The impact of the U.S. Supreme Court's May 1 decision to allow a New York county's flow-control ordinance is twofold. It:
- Corrects the misperception that an earlier Supreme Court decision prohibits local governments from adopting flow-control ordinances.
- Legitimizes the notion that government-owned landfills can charge private waste haulers above-average tipping fees to fund solid waste services, such as recycling, beyond collection and disposal.
Flow-control ordinances allow governments to require private waste contractors to deliver the curbside garbage they pick up to a specific disposal facility. Ordinances began cropping up more than a century ago, after California Reduction Co. v. Sanitary Reduction Works. In that ruling, the court said collection and disposal are core responsibilities of local governments. Over the next 100 years, 35 states passed laws directly permitting local governments to enact ordinances; another four allow them indirectly.
In addition to helping governments make sure they're meeting recycling and hazardous waste disposal requirements, the ordinances provide a steady stream of revenue to public landfill owners in the form of tipping fees.
Such ordinances have been a source of confusion—and contention. The Supreme Court's 1994 decision in C & A Carbone Inc. v. Clarkstown said a county could not force a private waste hauler to dump garbage at a private site. Many local governments misinterpreted that decision to mean they couldn't direct waste to publicly owned sites, either.
But its recent 6–3 decision in United Haulers Association Inc. v. Oneida-Herkimer Solid Waste Management Authority, the court found that Oneida and Herkimer Counties in New York were within their rights to force the haulers to bring the garbage to the county-owned and -operated facility. The court went out of its way to distinguish the county facility in this case from the private facility in Carbone. United Haulers Association had sued the counties, claiming their flow-control ordinance violated the Commerce Clause of the U.S. Constitution because it forced haulers to pay higher tipping fees than they'd have to if they chose a landfill. Many of these companies would rather use out-of-state landfills, where tipping fees generally are lower.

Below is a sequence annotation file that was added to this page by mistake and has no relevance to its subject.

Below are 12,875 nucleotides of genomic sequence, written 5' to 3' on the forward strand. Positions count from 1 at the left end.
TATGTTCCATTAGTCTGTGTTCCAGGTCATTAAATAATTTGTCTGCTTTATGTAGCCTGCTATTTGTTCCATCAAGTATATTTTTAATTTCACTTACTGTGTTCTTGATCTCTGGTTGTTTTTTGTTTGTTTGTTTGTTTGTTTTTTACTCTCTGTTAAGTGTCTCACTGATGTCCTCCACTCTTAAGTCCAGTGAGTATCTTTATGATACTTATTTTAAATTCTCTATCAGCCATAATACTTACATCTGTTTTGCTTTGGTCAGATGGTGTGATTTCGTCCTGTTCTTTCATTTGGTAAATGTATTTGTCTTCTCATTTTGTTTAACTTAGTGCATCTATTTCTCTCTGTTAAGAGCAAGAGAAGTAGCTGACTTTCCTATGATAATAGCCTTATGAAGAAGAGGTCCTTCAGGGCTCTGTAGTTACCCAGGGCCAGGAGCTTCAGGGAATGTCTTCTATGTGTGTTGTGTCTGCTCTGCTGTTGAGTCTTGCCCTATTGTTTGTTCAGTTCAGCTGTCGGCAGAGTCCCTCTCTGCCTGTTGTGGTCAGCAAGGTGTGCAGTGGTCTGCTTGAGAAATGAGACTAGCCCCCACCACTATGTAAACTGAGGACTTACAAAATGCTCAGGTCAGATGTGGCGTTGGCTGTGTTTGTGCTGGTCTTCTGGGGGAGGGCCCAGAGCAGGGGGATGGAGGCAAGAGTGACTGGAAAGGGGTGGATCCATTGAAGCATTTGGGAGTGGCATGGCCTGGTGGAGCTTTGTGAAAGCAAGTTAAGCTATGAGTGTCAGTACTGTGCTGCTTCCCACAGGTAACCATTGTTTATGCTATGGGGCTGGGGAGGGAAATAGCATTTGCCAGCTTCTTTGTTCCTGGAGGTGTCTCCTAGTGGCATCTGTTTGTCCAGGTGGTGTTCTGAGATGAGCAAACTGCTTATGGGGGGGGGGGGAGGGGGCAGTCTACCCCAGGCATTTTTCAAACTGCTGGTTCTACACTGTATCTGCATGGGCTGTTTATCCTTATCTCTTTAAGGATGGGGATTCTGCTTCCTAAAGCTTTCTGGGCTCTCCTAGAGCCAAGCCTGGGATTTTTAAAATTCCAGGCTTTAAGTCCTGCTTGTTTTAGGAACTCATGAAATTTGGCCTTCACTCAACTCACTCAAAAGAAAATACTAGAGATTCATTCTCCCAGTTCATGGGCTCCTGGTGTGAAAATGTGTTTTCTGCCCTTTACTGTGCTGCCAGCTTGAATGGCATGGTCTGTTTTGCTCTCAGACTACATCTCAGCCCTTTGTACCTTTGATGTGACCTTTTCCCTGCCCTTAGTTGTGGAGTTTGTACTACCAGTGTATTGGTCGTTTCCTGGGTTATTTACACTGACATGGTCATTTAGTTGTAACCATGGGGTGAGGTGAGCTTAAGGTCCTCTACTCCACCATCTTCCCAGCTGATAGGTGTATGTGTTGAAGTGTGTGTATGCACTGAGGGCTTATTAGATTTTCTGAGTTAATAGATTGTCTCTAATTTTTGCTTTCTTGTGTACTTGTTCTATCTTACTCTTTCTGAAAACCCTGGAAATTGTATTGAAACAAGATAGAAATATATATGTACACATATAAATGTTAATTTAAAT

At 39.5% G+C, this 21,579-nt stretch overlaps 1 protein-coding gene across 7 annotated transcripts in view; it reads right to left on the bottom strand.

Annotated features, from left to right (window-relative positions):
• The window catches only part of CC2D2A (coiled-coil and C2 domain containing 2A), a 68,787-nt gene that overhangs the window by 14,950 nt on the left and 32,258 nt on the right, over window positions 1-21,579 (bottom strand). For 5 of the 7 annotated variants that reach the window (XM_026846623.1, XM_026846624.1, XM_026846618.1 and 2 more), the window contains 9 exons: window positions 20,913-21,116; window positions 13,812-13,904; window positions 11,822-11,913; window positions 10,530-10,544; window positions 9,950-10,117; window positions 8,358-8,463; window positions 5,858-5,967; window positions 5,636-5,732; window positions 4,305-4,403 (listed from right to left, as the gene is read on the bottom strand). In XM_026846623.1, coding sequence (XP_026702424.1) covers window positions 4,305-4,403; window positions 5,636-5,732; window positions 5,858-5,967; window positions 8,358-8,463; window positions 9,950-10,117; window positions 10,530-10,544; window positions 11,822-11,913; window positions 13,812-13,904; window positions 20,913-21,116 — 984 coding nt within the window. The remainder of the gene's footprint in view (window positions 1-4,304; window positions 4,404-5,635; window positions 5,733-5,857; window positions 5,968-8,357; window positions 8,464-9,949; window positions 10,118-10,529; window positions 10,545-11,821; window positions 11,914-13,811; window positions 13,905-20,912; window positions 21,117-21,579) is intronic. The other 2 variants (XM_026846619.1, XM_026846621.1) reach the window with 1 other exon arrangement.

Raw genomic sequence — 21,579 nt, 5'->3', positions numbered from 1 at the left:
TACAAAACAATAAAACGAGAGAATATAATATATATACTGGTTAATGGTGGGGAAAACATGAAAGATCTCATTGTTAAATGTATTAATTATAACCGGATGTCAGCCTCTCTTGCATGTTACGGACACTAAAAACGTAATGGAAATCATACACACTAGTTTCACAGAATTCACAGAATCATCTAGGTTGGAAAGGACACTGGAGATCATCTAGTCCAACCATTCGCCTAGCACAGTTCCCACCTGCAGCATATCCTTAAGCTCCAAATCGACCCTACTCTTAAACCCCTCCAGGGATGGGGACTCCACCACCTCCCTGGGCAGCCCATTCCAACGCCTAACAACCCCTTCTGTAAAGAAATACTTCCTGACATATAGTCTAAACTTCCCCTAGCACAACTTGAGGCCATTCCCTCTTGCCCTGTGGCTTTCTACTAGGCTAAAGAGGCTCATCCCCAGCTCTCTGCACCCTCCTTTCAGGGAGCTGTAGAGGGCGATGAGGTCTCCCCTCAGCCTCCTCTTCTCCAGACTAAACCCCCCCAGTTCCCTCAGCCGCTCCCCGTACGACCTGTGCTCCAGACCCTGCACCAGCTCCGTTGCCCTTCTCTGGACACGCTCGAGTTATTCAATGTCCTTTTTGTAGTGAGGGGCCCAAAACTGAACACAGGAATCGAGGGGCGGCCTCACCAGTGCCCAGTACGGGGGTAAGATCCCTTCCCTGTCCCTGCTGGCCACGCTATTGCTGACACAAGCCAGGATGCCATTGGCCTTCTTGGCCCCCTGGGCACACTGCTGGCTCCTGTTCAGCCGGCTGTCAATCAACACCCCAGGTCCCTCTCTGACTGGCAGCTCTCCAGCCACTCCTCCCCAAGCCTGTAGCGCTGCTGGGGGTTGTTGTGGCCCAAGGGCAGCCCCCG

Barry Shanoff, outside legal counsel for the Solid Waste Association of North America (SWANA), believes flow-control ordinances that force private haulers to use a publicly owned, publicly operated facility are generally unassailable.
“But questions will come up, for example, when the facility is publicly owned and privately operated,” he says. “As a result of this decision, we're going to see all sorts of flow-control scenarios unfold.”
John Skinner, SWANA's executive director and CEO, agrees, but there's also the question of whether requiring haulers to dump at a privately run, publicly owned facility is legal. Skinner believes it is, provided the hauling company is chosen through public bidding open to both in- and out-of-state applicants.
The National Solid Wastes Management Authority (NSWMA), which represents private haulers, filed a “friend of the court” brief in support of United Haulers.
“In those locations where cities and counties decide to engage in flow control in response to the court's decision, residents and businesses should prepare themselves for dramatic price increases,” says NSWMA general counsel David Biderman. “Flow control creates a local waste monopoly insulated from free-market competition.”
—Steve Barlas has served as a Washington, D.C.-based freelance writer for trade and professional magazines since 1981. In that time, he has covered nearly every federal regulatory agency, cabinet department, and congressional committee, with a special emphasis on the U.S. EPA.